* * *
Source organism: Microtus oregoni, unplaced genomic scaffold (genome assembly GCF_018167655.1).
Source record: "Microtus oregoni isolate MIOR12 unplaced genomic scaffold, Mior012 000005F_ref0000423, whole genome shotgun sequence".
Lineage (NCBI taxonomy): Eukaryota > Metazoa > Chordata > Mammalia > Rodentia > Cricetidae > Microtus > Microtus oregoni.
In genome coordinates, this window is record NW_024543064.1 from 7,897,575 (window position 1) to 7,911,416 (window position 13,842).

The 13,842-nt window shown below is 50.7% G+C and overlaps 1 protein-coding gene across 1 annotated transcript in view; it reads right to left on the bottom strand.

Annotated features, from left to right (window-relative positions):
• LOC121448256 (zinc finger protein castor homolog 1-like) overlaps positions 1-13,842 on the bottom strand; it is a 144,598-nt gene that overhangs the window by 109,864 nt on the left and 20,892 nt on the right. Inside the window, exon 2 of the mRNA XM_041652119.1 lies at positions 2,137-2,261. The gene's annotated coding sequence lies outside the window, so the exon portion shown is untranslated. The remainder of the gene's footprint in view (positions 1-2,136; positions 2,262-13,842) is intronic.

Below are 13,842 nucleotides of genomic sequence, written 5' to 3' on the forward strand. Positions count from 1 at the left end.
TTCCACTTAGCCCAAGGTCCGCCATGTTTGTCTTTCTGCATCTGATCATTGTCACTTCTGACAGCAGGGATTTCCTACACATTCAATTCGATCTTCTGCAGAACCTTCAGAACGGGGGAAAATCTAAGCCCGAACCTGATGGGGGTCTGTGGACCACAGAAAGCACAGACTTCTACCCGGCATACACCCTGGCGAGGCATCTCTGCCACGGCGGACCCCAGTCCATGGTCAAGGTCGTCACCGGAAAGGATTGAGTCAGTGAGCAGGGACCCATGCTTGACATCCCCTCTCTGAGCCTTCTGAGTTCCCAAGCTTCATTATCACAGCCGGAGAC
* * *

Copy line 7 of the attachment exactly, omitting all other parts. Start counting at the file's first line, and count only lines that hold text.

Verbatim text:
• LOC121448256 (zinc finger protein castor homolog 1-like) overlaps positions 1-13,842 on the bottom strand; it is a 144,598-nt gene that overhangs the window by 109,864 nt on the left and 20,892 nt on the right. Inside the window, exon 2 of the mRNA XM_041652119.1 lies at positions 2,137-2,261. The gene's annotated coding sequence lies outside the window, so the exon portion shown is untranslated. The remainder of the gene's footprint in view (positions 1-2,136; positions 2,262-13,842) is intronic.